The Bristol University Lowered Admission Requirements For Disadvantaged Students


We’ve highlighted some of the most recent developments and occurrences in youth-related news and events.

Investigation launched at Imperial College London



Responding to claims by members of the Imperial College women’s rugby team that they had been humiliated with sexist comments, an investigation was launched by Imperial College London. Dr Alison Phipps from the Centre of Gender Studies at Sussex University was invited to lead a year-long inquiry. While the report said that there were a few examples of females being involved, one participant said the “ingrained misogyny” at Imperial was “so deep that it had become normal”. Collected data showed many examples of bullying and discriminatory behaviour based on class, gender, gender identity, race, disability, and sexual orientation.

Admission requirements lowered for disadvantaged students

The University of Bristol has announced it will accept lower A Level grades from disadvantaged students as part of a new scheme to improve social mobility, since recent data show that the gap between the number of rich and poor pupils winning university places has reached record levels, with the poor half as likely to enter higher education. The five with “high potential” from every school and college in the city will be offered a guaranteed place to study courses of their choice and will also receive academic and pastoral support at university. Bristol teachers and students have welcomed the move, calling it a “win/win strategy for the students, the university, the schools, and our city.”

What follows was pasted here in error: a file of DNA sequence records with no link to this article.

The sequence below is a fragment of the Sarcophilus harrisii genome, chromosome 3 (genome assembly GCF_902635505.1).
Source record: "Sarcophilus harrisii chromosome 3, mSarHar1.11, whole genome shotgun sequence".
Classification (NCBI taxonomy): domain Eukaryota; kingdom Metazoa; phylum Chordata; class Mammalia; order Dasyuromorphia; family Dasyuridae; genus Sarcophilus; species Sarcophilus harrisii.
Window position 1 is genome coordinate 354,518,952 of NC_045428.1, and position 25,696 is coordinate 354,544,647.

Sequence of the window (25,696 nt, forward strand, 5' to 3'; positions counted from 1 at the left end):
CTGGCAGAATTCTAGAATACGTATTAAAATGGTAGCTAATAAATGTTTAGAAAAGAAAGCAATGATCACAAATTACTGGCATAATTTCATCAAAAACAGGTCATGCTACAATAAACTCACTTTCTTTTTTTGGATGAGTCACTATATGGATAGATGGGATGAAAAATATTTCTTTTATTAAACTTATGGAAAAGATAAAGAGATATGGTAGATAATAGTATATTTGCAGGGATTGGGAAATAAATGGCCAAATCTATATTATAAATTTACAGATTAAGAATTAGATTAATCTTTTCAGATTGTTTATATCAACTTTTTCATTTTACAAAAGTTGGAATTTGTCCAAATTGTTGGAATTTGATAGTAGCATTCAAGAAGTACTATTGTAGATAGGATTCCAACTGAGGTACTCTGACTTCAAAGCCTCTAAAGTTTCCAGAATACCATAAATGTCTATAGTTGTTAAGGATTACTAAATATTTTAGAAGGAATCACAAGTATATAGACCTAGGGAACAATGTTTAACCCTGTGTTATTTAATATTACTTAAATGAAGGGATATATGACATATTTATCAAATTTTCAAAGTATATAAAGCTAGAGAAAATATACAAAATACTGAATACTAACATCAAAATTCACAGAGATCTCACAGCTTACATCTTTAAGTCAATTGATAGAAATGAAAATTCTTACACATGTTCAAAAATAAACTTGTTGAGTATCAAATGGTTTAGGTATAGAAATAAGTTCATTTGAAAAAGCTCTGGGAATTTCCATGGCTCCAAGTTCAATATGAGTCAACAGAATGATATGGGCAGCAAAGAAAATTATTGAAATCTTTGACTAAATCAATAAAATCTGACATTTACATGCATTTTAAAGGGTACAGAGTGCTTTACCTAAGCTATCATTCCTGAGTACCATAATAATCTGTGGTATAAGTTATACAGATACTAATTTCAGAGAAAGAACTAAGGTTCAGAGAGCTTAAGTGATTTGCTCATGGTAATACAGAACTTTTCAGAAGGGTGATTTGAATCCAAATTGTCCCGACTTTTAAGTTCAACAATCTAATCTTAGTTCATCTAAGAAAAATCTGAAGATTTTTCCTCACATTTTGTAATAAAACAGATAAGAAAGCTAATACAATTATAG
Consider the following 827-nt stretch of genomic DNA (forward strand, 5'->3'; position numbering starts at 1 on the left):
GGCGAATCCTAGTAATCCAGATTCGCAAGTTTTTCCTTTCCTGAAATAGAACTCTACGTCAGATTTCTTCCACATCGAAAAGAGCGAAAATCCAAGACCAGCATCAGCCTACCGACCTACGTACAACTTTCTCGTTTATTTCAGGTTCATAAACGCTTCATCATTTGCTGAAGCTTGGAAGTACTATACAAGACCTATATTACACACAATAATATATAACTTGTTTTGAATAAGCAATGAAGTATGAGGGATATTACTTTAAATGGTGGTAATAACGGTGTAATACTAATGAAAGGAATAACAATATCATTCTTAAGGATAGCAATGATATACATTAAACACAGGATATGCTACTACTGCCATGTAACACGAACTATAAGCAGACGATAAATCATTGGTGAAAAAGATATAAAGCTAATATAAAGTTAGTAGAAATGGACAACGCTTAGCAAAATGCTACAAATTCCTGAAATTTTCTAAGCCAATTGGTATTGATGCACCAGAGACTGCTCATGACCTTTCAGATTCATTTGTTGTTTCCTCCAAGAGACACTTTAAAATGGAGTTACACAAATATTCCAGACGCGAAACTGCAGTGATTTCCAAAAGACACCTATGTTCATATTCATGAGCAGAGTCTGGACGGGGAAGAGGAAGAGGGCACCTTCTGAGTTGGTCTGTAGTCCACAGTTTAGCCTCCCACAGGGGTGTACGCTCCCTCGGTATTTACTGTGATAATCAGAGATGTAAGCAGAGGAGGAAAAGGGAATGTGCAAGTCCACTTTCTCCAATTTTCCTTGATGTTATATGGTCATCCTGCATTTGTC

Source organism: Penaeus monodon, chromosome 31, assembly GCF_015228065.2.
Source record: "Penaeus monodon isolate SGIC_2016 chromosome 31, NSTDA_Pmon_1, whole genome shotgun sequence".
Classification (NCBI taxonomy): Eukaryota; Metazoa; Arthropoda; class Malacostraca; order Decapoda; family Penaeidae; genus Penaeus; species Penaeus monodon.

Graduates from wealthy families earn more




After graduating in the same subject, students from underprivileged families earn 10 per cent less than those from wealthy families. Graduates from underprivileged backgrounds do best in professions such as medicine and dentistry while graduates from wealthy backgrounds out-earn their peers in law and computer science. The difference be as great as 15 per cent. This research was conducted by Deloitte and shows that the least advantaged graduates face more barriers when they are searching for employment, even though they perform the same as advantaged graduates in their academic studies.



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